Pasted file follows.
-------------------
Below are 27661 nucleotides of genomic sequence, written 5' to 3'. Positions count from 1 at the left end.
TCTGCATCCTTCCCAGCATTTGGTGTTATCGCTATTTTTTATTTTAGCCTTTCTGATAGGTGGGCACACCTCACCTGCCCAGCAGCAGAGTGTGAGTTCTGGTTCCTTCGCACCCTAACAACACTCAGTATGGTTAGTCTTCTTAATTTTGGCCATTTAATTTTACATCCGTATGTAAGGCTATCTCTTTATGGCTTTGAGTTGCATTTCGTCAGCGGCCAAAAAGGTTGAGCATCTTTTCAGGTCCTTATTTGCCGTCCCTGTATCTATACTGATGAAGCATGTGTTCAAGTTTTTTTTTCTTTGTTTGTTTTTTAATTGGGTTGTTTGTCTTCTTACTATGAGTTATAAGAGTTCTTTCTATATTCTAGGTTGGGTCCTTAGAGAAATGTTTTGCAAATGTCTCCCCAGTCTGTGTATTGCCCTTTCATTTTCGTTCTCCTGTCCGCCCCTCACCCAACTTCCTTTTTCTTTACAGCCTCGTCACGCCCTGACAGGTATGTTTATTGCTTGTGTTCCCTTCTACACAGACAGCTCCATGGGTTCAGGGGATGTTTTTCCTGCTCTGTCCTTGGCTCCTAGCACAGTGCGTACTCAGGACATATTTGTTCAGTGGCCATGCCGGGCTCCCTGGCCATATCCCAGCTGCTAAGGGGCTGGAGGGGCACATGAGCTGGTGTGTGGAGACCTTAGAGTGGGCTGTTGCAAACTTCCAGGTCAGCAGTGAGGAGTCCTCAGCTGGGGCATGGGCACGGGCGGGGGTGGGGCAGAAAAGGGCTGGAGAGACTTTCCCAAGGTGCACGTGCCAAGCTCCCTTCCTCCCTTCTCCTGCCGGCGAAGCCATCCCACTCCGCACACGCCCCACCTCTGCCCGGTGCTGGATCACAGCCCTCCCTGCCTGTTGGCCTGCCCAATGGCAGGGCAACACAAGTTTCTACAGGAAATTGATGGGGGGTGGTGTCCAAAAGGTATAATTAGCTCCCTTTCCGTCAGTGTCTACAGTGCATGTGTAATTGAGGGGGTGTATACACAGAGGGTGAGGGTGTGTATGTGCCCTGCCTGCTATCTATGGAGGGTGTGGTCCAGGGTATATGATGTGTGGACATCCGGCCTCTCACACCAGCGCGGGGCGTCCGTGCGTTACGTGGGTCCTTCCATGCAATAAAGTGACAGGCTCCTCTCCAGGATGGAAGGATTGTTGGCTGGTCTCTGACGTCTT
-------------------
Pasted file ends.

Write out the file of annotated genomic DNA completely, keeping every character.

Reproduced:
Below are 27661 nucleotides of genomic sequence, written 5' to 3'. Positions count from 1 at the left end.
TCTGCATCCTTCCCAGCATTTGGTGTTATCGCTATTTTTTATTTTAGCCTTTCTGATAGGTGGGCACACCTCACCTGCCCAGCAGCAGAGTGTGAGTTCTGGTTCCTTCGCACCCTAACAACACTCAGTATGGTTAGTCTTCTTAATTTTGGCCATTTAATTTTACATCCGTATGTAAGGCTATCTCTTTATGGCTTTGAGTTGCATTTCGTCAGCGGCCAAAAAGGTTGAGCATCTTTTCAGGTCCTTATTTGCCGTCCCTGTATCTATACTGATGAAGCATGTGTTCAAGTTTTTTTTTCTTTGTTTGTTTTTTAATTGGGTTGTTTGTCTTCTTACTATGAGTTATAAGAGTTCTTTCTATATTCTAGGTTGGGTCCTTAGAGAAATGTTTTGCAAATGTCTCCCCAGTCTGTGTATTGCCCTTTCATTTTCGTTCTCCTGTCCGCCCCTCACCCAACTTCCTTTTTCTTTACAGCCTCGTCACGCCCTGACAGGTATGTTTATTGCTTGTGTTCCCTTCTACACAGACAGCTCCATGGGTTCAGGGGATGTTTTTCCTGCTCTGTCCTTGGCTCCTAGCACAGTGCGTACTCAGGACATATTTGTTCAGTGGCCATGCCGGGCTCCCTGGCCATATCCCAGCTGCTAAGGGGCTGGAGGGGCACATGAGCTGGTGTGTGGAGACCTTAGAGTGGGCTGTTGCAAACTTCCAGGTCAGCAGTGAGGAGTCCTCAGCTGGGGCATGGGCACGGGCGGGGGTGGGGCAGAAAAGGGCTGGAGAGACTTTCCCAAGGTGCACGTGCCAAGCTCCCTTCCTCCCTTCTCCTGCCGGCGAAGCCATCCCACTCCGCACACGCCCCACCTCTGCCCGGTGCTGGATCACAGCCCTCCCTGCCTGTTGGCCTGCCCAATGGCAGGGCAACACAAGTTTCTACAGGAAATTGATGGGGGGTGGTGTCCAAAAGGTATAATTAGCTCCCTTTCCGTCAGTGTCTACAGTGCATGTGTAATTGAGGGGGTGTATACACAGAGGGTGAGGGTGTGTATGTGCCCTGCCTGCTATCTATGGAGGGTGTGGTCCAGGGTATATGATGTGTGGACATCCGGCCTCTCACACCAGCGCGGGGCGTCCGTGCGTTACGTGGGTCCTTCCATGCAATAAAGTGACAGGCTCCTCTCCAGGATGGAAGGATTGTTGGCTGGTCTCTGACGTCTT